Wicked Sexy Liar by Christina Lauren is book four in the Wild Seasons series. I really love this series. Book two is definitely my favourite, but I do like them all. Before we get into this one, here’s the description from Goodreads:

wicked sexy liarWhen three college besties meet three hot guys in Vegas, anything can—and does—happen. Book Four in the New York Times Wild Seasons series that began with Sweet Filthy Boy (the Romantic Times book of the year that Sylvia Day called “a sexy, sweet treasure of a story”), Dirty Rowdy Thing, and Dark Wild Night.

For two people ambivalent about dating and love, they sure get naked around each other an awful lot . . .

London Hughes is very content to surf daily, tend bar, hang out with her group of friends, and slowly orient herself in the years after college. Everything’s going great and according to the non-plan.

But when a wave knocks her for a loop one morning, then Luke Sutter’s flirtatious smile knocks her for another that evening, she veers slightly off course…and into his path. Sure, he’s a total player, but the Why not—it’s only one night is a persistent voice in her ear.

For his part, Luke’s been on hookup autopilot for so long that he rarely ever pauses to consider what he’s doing. But after an amazing time with London, he realizes that he hasn’t been moving on from a devastating heartbreak so much as he’s been drifting to wherever—and whomever—the current takes him. With London he wants more.

Every relationship involves two people…plus their pasts. And as much as she enjoys her fling with Luke, when London learns about his past—more specifically, who’s in it—everything becomes the brand of complicated she strives to avoid. It’s up to Luke then to change some things in order to try and ensure he’s not something she’ll outright avoid as well.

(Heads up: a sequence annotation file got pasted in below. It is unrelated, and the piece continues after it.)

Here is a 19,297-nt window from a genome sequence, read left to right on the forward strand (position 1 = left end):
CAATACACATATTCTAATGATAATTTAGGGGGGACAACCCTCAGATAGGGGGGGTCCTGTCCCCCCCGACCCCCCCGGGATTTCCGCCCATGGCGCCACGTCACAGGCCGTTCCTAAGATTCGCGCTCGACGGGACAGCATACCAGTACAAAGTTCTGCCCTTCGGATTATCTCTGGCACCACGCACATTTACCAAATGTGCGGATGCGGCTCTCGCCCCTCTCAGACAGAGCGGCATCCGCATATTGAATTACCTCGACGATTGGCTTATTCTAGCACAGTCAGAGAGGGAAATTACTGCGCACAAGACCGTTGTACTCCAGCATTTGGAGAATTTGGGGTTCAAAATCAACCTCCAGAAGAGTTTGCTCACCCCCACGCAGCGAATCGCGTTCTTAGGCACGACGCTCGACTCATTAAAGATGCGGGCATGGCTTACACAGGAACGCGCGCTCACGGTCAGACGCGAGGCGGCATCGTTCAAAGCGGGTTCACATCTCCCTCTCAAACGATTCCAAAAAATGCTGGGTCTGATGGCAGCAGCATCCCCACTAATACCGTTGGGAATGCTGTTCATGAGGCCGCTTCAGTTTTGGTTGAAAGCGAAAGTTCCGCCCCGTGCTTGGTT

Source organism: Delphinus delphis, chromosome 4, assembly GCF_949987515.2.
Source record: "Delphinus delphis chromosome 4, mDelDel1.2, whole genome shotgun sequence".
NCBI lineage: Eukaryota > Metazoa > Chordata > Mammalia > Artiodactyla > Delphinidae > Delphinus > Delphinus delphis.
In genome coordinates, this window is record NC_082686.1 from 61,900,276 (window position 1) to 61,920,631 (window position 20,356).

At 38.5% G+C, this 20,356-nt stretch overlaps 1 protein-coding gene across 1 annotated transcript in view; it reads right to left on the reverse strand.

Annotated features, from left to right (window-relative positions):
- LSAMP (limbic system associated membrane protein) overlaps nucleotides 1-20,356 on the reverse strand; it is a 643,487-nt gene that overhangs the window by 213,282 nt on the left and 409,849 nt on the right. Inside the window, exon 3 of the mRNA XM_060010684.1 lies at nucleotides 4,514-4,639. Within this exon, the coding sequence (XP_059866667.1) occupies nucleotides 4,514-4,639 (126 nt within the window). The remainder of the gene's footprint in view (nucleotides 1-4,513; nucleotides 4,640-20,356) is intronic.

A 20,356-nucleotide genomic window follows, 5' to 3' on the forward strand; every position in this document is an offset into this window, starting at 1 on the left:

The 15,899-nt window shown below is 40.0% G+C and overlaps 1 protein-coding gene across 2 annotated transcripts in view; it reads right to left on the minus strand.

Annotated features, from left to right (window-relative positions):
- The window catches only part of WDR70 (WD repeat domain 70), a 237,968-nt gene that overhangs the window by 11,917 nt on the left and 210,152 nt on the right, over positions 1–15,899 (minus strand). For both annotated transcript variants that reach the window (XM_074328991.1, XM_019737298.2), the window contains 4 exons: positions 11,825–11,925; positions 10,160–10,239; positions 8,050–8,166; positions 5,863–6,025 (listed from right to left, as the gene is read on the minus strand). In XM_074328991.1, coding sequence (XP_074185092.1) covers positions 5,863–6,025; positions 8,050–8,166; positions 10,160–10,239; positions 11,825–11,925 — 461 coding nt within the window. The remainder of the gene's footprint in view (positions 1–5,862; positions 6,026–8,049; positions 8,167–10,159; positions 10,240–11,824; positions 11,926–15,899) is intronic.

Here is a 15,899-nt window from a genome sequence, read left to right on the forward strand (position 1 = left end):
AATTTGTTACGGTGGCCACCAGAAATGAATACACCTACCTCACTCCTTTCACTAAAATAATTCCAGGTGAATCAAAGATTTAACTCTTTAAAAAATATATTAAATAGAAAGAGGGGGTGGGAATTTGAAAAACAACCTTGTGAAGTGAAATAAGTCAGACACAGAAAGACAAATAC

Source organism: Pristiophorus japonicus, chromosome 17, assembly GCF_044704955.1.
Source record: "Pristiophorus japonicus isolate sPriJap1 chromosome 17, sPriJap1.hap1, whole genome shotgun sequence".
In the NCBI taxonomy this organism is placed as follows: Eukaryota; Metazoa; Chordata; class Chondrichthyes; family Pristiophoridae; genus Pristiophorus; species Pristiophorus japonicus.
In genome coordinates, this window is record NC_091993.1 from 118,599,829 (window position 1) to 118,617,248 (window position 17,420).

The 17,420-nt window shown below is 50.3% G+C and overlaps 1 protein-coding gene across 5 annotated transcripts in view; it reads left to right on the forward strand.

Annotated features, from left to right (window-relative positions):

This was a super quick read for me. I read it in about two sittings. It was light and fun and exactly what I was looking for. London and Luke are hilarious together. They have great chemistry and fantastic banter. For me, in a romance book, good banter is essential and Christina Lauren always delivers on it.

There was of course a more serious part of the book where London and Luke have to deal with their pasts, and how it effects their current selves and well as their future selves. This was done though without too much drama, and without taking anything away from the flow of the story or the tone of the book.

Overall a great, fun read, and I can’t wait for whatever they’re writing next!

Review Tuesday: The Job by Janet Evanovich

The Job by Janet Evanovich is book three in the Fox and O’Hare series.

From Goodreads:

Charming con man Nicolas Fox and dedicated FBI agent Kate O’Hare secretly take down world’s most-wanted and untouchable felons, next job Violante, the brutal leader of a global drug-smuggling empire. The FBI doesn’t know what he looks like, where he is, or how to find him, but Nick knows his tastes in gourmet chocolate. the job